Why Excel-Friendly OLAP Cures Spreadsheet Hell

Using Excel formulas to populate spreadsheet data is a simple idea, but a powerful one. It offers Excel users escape from Spreadsheet Hell. Here are three reasons this is so:

1. Every report acts as a template.

Suppose you create a "one-time" report for August, and then your boss asks for an update for September. Or suppose she asks you to create a similar report for other departments and other divisions.

If you were trapped in Spreadsheet Hell, you would need to create each version of the report from scratch each month. But with OLAP, there's no problem. You merely enter the new labels for department, division, and month, into the cells you've set up to contain this information. And then you recalculate Excel—that is, press the F9 key.

Similarly, if there's a last-minute change to your data, there's no problem. You merely open your spreadsheet report, recalculate, and distribute it.

2. Reports are easy to reconcile.

Suppose your company relies on two Gross Margin reports. One analyst prepares a report of Gross Margin by Division by Month, and another analyst prepares a report of Gross Margin by Product Line by Month. And suppose that the Grand Totals of the two reports don't match.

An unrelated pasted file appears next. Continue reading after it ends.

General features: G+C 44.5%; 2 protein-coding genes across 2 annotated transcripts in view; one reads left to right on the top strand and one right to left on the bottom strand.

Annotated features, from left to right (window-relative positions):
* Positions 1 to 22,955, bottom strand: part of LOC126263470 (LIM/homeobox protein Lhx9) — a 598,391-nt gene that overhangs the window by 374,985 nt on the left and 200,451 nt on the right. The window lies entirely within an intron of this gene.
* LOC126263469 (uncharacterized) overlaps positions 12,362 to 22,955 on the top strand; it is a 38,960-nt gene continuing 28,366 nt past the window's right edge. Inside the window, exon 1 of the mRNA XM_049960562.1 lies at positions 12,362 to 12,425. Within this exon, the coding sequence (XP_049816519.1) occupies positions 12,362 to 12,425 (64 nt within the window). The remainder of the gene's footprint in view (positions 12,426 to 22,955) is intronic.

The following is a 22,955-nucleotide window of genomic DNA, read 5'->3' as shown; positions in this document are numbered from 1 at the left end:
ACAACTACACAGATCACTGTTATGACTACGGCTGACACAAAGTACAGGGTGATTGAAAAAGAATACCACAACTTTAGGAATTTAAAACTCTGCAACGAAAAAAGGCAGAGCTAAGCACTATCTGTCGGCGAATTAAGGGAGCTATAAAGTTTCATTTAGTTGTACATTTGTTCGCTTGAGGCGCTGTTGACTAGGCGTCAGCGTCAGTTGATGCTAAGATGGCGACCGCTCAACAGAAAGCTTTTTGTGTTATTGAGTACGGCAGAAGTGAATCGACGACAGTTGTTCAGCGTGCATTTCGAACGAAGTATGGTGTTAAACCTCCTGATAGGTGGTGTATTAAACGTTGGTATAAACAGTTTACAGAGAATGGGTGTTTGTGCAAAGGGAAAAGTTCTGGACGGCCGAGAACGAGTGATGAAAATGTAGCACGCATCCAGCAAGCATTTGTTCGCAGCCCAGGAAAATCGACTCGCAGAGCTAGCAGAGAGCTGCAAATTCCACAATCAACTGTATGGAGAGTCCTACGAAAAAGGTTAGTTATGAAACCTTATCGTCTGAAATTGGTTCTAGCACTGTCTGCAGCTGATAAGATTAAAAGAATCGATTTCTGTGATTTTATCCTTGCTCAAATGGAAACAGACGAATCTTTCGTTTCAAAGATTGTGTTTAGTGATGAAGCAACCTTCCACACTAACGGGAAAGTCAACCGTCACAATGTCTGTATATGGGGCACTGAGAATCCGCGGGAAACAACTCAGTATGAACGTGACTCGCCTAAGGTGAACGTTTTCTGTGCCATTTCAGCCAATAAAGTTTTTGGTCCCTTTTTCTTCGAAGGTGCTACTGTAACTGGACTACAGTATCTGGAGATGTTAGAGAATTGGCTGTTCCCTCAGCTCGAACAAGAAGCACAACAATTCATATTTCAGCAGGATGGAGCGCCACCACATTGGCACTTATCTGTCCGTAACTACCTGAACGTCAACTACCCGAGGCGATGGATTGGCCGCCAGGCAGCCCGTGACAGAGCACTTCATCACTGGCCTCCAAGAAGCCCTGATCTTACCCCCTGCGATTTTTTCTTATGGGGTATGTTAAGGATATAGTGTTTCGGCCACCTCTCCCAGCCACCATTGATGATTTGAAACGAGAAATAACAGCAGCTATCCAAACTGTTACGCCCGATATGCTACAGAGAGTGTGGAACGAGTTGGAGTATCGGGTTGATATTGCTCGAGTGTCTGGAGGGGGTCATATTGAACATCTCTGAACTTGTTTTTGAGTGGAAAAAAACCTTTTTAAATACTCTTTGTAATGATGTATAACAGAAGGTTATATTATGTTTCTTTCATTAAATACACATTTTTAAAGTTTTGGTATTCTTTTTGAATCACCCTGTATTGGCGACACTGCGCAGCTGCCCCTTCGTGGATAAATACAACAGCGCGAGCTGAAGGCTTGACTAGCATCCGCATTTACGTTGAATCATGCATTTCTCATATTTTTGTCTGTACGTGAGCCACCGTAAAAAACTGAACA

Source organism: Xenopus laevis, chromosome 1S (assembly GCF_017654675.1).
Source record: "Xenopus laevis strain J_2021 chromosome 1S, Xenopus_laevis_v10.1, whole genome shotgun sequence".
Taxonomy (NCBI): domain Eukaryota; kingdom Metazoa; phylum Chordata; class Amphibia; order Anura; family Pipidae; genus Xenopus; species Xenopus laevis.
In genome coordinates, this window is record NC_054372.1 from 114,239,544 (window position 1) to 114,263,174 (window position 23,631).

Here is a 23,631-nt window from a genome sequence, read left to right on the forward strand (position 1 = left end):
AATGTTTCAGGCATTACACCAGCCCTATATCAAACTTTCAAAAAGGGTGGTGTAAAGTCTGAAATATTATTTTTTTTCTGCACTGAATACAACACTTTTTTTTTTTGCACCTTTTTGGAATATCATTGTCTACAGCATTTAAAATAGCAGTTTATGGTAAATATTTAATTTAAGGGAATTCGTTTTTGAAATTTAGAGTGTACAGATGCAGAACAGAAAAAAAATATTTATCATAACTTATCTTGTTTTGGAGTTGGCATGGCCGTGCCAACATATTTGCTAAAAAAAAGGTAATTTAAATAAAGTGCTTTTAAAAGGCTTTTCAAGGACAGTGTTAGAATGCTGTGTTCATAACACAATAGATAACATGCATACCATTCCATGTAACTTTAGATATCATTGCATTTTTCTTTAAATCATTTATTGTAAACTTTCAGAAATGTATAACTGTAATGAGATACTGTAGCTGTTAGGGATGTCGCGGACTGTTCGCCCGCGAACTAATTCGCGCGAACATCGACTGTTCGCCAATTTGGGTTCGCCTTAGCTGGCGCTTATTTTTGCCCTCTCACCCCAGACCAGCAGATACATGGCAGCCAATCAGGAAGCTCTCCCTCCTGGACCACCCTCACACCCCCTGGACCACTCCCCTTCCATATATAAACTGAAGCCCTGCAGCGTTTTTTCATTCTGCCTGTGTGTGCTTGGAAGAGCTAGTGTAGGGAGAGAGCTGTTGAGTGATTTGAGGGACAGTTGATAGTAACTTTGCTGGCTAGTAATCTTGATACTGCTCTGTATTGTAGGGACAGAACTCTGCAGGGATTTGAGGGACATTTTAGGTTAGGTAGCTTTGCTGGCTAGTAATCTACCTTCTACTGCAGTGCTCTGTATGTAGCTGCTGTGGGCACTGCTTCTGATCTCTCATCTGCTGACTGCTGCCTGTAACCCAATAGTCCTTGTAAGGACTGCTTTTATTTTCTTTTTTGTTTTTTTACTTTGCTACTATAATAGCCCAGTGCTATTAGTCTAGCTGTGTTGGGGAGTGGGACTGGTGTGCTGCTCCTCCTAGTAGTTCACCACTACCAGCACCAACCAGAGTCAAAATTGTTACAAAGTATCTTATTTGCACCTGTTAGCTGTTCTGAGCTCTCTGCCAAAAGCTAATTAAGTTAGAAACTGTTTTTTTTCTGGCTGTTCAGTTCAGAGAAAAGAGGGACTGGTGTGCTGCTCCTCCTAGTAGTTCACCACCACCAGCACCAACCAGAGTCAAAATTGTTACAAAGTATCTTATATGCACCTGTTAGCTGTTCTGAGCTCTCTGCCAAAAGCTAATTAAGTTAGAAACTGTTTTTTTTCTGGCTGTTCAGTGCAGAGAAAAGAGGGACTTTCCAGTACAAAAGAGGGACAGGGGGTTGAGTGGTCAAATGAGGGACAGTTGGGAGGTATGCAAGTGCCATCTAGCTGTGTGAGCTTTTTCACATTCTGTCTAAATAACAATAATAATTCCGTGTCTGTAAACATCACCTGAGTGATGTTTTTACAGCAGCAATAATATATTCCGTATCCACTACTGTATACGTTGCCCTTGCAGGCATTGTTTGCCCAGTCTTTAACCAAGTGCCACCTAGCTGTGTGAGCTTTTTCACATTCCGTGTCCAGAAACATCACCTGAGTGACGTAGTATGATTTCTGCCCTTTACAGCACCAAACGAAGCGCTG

If you were trapped in Spreadsheet Hell, you might need to compare two SQL queries or two spreadsheet databases that don't quite agree. And the differences might never be resolved.

But these reports would be easy to reconcile if both get their data from an Excel-friendly OLAP database. Because both sets of formulas get their data from exactly the same source, it's easy to compare a representative formula from each report to learn where one report is picking up data that the other report is missing.

3. Reports can include data from any source.

Many managers would like to see reports that include data from external sources, or from internal sources not available to the IT Department.

Perhaps managers want to track the financial performance of major customers, vendors, and acquisition candidates. Perhaps they need to track the prices of key commodities, monitor currency exchange rates, or follow economic performance in key geographic regions.

Or perhaps they want to see consolidated financials that include the performance of a new acquisition, even though the IT Department can't merge the acquired company's data for at least two years.

Or perhaps they want to compare trends in sales at a specific location with ad buys or weather records.

If you were trapped in Spreadsheet Hell, non-IT data would be a particular problem. This is because the only place to store external data would be in a workbook on some analyst's hard drive.

But with an Excel-friendly OLAP, these types of reports are no problem. The external data is merely imported into an OLAP cube. And then any Excel user with access to the OLAP system—throughout the company—can use that data in any report or analysis.

So here's the bottom line...

...A spreadsheet-friendly OLAP database offers the most effective cure I know for Spreadsheet Hell.

 

Charley's SwipeFile charts


Free Excel Dashboards